BEIJING — Asian stock markets were mixed Thursday after notes from the Federal Reserve’s latest meeting confirmed expectations for more interest rate hikes but contained no surprises to rattle investors.
Benchmarks in Hong Kong and Sydney declined while Tokyo, Shanghai and Seoul were higher. Oil prices also advanced.
Investors are uneasy over the impact of interest rate hikes in the United States and other Western economies to cool surging inflation. Wednesday’s Fed release showed board members support 0.5-percentage-point hikes at their next two meetings. That will weigh on economic activity but already was factored into stock prices.
There were no “hawkish or dovish surprises” or mention of a bigger increase, said Anderson Alves of ActivTrades in a report.
The Shanghai Composite Index rose 0.4% to 3,111.17 and the Nikkei 225 in Tokyo advanced less than 0.1% to 26,689.00. The Hang Seng in Hong Kong shed 0.6% to 20,053.50.
The Kospi in Seoul gained 0.5% to 2,630.34 while Sydney’s S&P-ASX 200 sank 0.4% to 7,126.20. New Zealand and Singapore rose while Bangkok retreated.
On Wall Street, the benchmark S&P 500 index rose 0.9% to 3,978.73. The Dow Dow Jones Industrial Average gained 0.6% to 32,120.28. The Nasdaq composite climbed 1.5% to 11,434.74.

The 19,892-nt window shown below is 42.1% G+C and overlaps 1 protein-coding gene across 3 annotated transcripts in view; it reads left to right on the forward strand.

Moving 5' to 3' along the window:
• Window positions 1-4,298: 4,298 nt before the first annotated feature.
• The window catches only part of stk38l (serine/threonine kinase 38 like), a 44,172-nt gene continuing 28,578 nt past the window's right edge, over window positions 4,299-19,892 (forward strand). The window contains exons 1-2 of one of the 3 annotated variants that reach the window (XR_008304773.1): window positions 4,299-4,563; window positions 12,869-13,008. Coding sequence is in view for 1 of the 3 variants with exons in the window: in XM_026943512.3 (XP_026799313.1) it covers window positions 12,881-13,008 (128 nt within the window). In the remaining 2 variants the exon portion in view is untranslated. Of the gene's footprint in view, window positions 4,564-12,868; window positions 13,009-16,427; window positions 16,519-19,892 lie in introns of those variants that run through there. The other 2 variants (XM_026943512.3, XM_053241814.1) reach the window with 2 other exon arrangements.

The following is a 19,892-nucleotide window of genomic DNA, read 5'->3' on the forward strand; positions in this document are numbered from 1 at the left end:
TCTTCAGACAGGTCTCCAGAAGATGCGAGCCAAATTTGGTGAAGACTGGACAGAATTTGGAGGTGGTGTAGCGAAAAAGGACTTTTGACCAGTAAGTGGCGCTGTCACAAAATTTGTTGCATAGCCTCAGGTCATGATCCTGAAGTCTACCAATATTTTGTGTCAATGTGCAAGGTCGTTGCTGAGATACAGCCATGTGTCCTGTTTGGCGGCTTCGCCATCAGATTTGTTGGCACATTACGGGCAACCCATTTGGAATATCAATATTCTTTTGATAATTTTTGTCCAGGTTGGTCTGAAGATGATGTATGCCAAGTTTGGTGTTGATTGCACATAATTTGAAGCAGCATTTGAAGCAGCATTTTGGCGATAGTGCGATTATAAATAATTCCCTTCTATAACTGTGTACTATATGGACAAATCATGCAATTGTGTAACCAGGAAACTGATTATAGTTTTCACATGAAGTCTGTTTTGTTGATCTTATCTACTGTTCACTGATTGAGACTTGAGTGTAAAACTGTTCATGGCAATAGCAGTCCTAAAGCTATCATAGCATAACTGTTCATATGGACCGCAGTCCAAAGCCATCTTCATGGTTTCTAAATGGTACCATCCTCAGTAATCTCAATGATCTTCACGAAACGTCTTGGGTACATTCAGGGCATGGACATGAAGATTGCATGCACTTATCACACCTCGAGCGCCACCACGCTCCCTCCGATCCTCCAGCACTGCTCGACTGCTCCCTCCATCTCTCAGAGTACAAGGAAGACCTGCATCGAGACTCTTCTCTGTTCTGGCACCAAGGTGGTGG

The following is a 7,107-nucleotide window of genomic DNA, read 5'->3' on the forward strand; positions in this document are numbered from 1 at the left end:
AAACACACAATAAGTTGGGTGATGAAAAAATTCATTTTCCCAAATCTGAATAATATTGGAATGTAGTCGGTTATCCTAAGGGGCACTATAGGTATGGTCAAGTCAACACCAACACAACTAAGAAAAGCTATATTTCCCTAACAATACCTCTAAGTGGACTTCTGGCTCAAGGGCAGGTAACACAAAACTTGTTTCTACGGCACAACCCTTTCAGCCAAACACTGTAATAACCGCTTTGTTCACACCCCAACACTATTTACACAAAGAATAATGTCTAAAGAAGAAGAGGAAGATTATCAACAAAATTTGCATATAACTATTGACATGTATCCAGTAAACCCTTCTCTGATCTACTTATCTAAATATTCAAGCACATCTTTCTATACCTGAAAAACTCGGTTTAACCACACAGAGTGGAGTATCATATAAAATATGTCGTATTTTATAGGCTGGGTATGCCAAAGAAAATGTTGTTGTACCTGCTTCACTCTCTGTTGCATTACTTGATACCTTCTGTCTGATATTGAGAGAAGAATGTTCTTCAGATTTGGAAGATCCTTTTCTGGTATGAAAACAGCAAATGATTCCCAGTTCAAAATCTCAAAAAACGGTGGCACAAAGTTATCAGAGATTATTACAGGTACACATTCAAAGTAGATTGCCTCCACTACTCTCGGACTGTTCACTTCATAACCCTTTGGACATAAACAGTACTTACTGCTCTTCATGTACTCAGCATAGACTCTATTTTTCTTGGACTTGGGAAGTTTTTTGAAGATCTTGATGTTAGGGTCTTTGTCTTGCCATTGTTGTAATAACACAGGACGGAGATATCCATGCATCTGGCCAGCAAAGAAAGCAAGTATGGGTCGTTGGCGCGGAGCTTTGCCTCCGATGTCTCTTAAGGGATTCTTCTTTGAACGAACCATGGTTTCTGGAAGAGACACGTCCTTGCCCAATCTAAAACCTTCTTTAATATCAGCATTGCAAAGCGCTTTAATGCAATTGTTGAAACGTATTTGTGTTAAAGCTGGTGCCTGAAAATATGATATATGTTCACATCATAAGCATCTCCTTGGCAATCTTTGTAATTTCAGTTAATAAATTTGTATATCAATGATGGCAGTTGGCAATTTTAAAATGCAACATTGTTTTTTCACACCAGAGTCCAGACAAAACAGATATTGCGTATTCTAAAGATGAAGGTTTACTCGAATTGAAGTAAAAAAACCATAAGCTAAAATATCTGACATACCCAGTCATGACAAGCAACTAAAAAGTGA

The minutes from the Fed meeting this month show most board members agreed that half-point increases to the Fed’s benchmark short-term rate “would likely be appropriate.” That would be double the usual margin of increases.
Investors also are worried about the impact of Russia’s February invasion of Ukraine and an unexpectedly sharp Chinese economic slowdown.
They hope the Fed will be able to cool inflation that is running at a four-decade high without tipping the biggest global economy into recession.
The Fed raised its key interest rate by 0.5 percentage points at its May meeting in its most aggressive move in two decades. It indicated more hikes were to come.
The S&P 500 is coming off of a seven-week series of declines that came close to ending the bull market for stocks that began in March 2020.
In energy markets, benchmark U.S. crude added 58 cents to $110.91 per barrel in electronic trading on the New York Mercantile Exchange. It rose 56 cents the previous session to $110.33. Brent crude, the price basis for international oils, gained 44 cents to $111.56 per barrel in London. It advanced 47 cents the previous session to $114.13 a barrel.
The dollar edged up to 127.36 yen from 127.32 yen. The euro gained to $1.0698 from $1.0688.